How America Reckons (And Fails To Reckon) With The History, Legacy Of Slavery
In his new book, writer Clint Smith takes readers on a journey across the U.S. to visit some of the landmarks, monuments and people tasked with preserving and retelling the history of slavery — both remembered and misremembered.
One such location is the estate of Thomas Jefferson, the Monticello Plantation in Virginia, where he wrote letters at the Monticello Plantation espousing the urgent need for liberty while enslaving more than 400 people.
Another stop is the Whitney Plantation, one of the only former plantations devoted to preserving the memory and experiences of the enslaved individuals whose lives and work sustained it.
What has been left out of the popular history of American slavery? Which stories were preserved and omitted in the whitewashing of U.S. history?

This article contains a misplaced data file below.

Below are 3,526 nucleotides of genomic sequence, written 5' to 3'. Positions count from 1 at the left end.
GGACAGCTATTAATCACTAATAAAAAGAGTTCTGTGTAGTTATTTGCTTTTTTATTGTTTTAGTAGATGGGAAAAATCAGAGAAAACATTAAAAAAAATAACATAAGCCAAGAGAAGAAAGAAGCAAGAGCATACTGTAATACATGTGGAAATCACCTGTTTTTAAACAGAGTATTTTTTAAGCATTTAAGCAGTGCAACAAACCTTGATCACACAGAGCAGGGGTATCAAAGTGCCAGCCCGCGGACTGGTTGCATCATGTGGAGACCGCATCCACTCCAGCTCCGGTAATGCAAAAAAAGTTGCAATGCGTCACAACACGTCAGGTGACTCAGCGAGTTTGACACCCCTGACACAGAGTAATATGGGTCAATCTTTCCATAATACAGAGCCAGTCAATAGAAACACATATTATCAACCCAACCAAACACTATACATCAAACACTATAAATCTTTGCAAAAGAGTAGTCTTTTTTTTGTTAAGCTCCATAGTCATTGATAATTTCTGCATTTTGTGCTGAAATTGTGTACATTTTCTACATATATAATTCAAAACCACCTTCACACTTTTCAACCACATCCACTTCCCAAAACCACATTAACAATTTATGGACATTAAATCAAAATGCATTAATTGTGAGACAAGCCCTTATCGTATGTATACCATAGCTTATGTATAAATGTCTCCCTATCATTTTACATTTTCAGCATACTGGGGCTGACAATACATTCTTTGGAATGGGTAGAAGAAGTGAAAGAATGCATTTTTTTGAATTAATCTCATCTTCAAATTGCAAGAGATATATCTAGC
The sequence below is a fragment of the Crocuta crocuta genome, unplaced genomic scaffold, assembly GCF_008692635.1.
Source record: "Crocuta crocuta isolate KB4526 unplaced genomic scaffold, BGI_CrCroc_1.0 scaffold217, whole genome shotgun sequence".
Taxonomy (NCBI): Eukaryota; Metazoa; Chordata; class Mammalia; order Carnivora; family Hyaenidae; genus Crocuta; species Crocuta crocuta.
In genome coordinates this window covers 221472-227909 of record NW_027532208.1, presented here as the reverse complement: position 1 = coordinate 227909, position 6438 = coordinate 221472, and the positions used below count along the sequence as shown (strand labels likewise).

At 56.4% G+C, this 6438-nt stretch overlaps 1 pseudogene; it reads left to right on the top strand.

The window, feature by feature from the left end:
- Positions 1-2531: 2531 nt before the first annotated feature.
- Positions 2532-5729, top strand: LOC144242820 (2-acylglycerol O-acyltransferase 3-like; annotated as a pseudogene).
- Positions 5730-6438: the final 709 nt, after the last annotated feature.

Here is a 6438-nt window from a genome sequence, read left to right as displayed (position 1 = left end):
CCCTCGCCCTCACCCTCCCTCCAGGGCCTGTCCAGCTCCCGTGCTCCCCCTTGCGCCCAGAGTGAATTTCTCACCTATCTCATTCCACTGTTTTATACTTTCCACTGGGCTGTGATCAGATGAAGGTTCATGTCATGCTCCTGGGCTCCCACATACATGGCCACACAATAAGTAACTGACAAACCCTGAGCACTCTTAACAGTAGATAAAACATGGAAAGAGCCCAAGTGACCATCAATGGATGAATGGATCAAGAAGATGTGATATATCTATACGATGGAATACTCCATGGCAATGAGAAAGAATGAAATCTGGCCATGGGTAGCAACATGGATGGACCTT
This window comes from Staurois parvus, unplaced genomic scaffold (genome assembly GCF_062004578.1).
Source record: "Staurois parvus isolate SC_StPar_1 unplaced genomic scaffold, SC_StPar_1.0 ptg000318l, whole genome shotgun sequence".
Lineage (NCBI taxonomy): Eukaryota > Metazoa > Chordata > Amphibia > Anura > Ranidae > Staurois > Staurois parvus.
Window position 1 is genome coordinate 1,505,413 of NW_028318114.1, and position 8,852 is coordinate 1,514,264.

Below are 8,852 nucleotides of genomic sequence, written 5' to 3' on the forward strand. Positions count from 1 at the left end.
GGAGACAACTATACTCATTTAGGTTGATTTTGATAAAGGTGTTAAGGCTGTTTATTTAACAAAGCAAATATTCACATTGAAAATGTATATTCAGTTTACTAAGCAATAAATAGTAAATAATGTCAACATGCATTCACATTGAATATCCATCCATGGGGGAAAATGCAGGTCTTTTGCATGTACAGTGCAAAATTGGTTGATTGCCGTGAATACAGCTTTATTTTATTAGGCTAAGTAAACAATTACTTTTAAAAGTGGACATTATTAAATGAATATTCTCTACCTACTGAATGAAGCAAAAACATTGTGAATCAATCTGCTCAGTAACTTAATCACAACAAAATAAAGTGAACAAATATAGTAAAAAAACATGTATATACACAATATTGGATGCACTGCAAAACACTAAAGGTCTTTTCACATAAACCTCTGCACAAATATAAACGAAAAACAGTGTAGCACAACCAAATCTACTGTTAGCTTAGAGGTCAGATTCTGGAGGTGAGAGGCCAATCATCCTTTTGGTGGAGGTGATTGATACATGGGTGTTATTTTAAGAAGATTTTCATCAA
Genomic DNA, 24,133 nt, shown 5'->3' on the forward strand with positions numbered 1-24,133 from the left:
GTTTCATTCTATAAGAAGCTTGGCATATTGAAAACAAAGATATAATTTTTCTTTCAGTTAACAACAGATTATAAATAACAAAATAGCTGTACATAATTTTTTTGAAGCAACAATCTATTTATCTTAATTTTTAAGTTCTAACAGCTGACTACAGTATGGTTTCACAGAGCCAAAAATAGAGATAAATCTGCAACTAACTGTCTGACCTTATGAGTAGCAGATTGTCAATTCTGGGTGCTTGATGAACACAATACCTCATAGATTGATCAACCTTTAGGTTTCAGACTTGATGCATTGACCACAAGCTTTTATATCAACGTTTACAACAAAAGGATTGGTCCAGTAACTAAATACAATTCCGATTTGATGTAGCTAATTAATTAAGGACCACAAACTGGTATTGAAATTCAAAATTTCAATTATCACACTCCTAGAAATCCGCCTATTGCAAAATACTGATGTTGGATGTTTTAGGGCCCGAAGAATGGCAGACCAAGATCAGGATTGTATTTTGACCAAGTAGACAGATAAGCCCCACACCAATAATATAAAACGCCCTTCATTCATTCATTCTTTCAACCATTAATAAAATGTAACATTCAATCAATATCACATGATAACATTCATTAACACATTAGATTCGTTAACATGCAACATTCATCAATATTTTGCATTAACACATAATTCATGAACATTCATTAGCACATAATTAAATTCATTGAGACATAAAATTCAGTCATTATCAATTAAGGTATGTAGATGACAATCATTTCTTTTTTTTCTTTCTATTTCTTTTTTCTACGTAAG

Why is there a departure from reality — or even deceitfulness — in certain accounts of the history of enslaved Africans and the Civil War?
Is teaching authentic racial history and “critical race theory” curriculum in schools the answer? Is there a disconnect between written and oral American history? What else can be done to correct the record?
What's at risk if a misremembered or misrepresented history of slavery continues to be passed down through the generations? What are the modern-day implications of failing to reckon with America's troubled past and acknowledge the lasting legacy of slavery?
Guest: Clint Smith, staff writer at The Atlantic and author of "How the Word is Passed: A Reckoning with the History of Slavery Across America"
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*This interview was recorded on Thursday, June 10.